Police officers could be in line for their biggest raise in years.

The City-Parish Council on Thursday cobbled together an additional $600,000 to bridge the gap between a pay raise plan from the administration and one pushed by the local police union.

The shuffling of funds for police pay was the only major change the council made to City-Parish President Joey Durel’s proposed budget before voting to adopt it Thursday evening.

Durel had initially set aside about $750,000 for police pay raises, which would have brought starting pay to $2,850 a month.

The police union sought a more robust pay plan with a price tag of $1.4 million to raise starting salaries to $2,916 a month and spread more pay increases up through the ranks — a boost the union argues is needed to make up for years of stagnant pay and to attract and keep good officers.

“We appreciate the council’s effort in reaching our goal. We understand the need and respect the need to stay fiscally responsible,” said Cpl. Dorian Brabham, president of the Police Association of Lafayette.

Even with the money in place for next year’s budget, the revised pay plan is still subject to review by Durel, who said he is concerned that the council tapped the city’s fund balance — savings from prior years — for $285,750 to help fund the union’s proposal.

Durel said he has not decided whether he will support the union’s full pay plan or float an alternative plan that uses less of the fund balance.

Regardless of Durel’s wishes, the council, with enough votes, still could push forward with the union’s plan.

The money for the police union’s pay plan also depends on slicing $168,000 from the $500,000 budgeted for a special police detail to keep tabs on weekend crowds downtown.

City-Parish Councilman Kenneth Boudreaux argued the money should support the entire department rather than being focused on one small area of the city.

Police Chief Jim Craft said reducing the downtown detail could force him to pull officers from normal patrol duties to respond to Jefferson Street in the event of a major disturbance.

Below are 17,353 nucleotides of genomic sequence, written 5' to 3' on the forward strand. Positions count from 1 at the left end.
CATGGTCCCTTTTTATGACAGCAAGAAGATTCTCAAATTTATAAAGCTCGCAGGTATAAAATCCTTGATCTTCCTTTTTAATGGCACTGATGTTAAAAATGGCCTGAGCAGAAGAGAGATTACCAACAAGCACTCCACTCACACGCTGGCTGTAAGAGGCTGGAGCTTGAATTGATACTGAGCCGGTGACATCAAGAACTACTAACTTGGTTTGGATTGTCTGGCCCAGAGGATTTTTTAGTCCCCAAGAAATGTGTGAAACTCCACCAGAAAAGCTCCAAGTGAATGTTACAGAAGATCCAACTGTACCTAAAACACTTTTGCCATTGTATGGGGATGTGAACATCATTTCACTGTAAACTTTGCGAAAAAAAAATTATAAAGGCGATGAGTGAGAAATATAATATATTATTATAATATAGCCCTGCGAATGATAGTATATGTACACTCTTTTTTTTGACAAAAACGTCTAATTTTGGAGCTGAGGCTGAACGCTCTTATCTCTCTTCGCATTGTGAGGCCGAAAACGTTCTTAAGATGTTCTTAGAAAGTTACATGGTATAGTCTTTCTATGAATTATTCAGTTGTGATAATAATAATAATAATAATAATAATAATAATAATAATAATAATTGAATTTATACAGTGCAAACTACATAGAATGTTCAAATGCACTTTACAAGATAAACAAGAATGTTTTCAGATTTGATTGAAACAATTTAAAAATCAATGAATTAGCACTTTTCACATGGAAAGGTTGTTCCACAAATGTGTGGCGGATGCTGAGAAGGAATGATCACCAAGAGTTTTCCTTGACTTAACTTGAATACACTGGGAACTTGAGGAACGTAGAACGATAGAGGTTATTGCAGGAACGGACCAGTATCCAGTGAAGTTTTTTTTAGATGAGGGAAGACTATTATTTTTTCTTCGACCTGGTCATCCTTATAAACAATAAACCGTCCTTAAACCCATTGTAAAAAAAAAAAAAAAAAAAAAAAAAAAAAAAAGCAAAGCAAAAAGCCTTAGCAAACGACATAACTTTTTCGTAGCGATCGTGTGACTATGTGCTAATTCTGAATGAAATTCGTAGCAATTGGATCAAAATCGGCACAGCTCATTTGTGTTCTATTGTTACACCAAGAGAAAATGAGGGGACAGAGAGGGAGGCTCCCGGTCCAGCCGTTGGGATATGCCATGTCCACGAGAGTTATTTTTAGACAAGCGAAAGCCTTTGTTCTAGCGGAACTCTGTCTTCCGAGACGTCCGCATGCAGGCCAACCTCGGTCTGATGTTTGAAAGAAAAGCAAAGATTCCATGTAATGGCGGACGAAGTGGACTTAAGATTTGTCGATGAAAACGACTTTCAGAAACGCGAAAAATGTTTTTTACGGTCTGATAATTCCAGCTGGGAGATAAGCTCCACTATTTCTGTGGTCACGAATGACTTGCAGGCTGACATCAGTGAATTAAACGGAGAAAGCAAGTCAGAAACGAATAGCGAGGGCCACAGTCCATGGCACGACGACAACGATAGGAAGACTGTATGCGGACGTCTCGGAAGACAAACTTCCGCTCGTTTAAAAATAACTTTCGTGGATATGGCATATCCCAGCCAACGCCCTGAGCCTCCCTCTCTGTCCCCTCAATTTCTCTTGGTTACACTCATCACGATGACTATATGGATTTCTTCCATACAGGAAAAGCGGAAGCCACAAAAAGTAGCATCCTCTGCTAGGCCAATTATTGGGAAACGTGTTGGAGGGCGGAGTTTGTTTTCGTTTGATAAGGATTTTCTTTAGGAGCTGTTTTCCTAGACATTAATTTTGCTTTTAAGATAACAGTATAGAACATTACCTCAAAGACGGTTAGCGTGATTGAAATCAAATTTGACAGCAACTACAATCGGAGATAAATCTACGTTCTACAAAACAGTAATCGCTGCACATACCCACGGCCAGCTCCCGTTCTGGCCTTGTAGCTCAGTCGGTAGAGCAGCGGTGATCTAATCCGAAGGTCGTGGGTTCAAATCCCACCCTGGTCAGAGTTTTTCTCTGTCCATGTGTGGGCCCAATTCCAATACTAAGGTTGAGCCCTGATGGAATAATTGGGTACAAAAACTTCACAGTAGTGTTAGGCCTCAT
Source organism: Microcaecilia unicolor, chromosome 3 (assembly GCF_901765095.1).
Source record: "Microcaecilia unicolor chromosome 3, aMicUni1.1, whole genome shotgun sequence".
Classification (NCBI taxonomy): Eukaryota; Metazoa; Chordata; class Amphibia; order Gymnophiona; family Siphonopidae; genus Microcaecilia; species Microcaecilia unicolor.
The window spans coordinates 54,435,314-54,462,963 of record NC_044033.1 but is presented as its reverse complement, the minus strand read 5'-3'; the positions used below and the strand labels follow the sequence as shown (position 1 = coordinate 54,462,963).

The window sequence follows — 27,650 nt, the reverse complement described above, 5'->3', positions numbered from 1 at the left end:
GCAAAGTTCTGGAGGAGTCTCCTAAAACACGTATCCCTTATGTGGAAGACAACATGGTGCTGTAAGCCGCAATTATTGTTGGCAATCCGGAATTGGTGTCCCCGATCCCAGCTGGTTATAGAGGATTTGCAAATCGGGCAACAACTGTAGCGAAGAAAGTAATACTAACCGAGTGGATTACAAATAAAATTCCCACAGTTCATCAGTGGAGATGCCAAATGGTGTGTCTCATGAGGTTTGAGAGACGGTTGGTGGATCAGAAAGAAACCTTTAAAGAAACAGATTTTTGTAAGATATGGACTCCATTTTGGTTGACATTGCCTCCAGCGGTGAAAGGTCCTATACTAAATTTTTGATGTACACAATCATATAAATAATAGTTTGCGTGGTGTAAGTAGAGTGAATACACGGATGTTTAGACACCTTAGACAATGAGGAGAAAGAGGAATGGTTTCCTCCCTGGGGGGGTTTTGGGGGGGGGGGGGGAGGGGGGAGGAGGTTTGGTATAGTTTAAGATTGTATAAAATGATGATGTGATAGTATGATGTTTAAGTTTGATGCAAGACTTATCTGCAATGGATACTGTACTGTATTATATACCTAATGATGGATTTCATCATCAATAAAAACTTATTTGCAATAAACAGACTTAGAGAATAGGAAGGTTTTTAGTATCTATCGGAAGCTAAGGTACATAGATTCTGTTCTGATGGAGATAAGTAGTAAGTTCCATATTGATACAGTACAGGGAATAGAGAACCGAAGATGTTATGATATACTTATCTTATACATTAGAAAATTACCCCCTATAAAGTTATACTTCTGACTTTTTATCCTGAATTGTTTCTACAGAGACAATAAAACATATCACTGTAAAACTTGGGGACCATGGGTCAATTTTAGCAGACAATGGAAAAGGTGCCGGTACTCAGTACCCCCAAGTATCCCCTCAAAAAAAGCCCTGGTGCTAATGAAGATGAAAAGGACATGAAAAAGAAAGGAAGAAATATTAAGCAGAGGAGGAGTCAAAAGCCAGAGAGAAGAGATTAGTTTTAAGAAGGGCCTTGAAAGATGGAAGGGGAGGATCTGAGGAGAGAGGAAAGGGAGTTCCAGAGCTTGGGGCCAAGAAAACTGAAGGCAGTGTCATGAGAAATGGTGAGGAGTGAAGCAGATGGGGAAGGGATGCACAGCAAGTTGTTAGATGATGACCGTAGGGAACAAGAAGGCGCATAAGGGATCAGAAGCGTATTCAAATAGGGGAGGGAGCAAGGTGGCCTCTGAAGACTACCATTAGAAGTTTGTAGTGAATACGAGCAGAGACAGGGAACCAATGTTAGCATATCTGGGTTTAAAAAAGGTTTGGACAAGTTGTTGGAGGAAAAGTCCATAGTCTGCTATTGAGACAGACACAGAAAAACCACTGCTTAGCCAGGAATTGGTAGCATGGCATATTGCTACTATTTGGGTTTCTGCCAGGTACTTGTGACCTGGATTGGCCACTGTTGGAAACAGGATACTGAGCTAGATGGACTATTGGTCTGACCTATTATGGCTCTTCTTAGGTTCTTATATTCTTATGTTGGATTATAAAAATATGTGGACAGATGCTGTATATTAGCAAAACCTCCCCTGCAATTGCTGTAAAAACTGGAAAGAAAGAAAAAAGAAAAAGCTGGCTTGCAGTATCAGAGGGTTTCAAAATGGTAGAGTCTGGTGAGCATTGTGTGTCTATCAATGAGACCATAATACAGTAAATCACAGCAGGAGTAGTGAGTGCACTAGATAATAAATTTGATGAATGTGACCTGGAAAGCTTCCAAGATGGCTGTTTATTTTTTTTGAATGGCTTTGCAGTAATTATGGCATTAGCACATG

“It’s going to affect our operations, and we are going to have to come up with a contingency plan to address the reduction in funds,” the chief said.

Craft said he supports the police union’s $1.4 million pay plan, but “I just want them to find the money somewhere else.”

Two proposals to grab money from other areas of the budget for police pay both failed.

Councilman William Theriot unsuccessfully sought to cut $670,000 in subsidies for nongovernmental groups, including social service agencies, the Acadiana Arts Council and Festival International, using the money instead for police and fire pay.

The council also shot down Councilman Jared Bellard’s proposal to end a $275,000-a-year GPS program to track city-parish vehicles and to use the money instead for police pay.

Theriot’s and Bellard’s proposals both failed by the same 5-3 vote, with Theriot, Bellard and Councilman Andy Naquin in support.

The cuts were opposed by Boudreaux, Brandon Shelvin, Kevin Naquin, Jay Castille and Keith Patin.

Shelvin on Thursday dropped a handful of potentially controversial budget proposals, including the addition of $20,000 each for himself and Boudreaux to open field offices in their districts and an amendment to cut all money available to Theriot for expenses such as travel, meetings and postage.

Shelvin said he might revisit the field office measure another year.

“I just think we need a little more time to assess it,” he said.

Shelvin declined comment on why he proposed cutting Theriot’s expenses or why he dropped it, but it’s no secret the two council members are sometimes at odds.

The council has reviewed the budget line by line in a series of hearings over the past two months.

The budget, for the fiscal year that begins Nov. 1, totals more than $600 million, but the bulk of that is the city-owned utilities system and restricted tax money the council has little control over.

The council discussions have focused on the roughly $113 million in the city and parish general funds.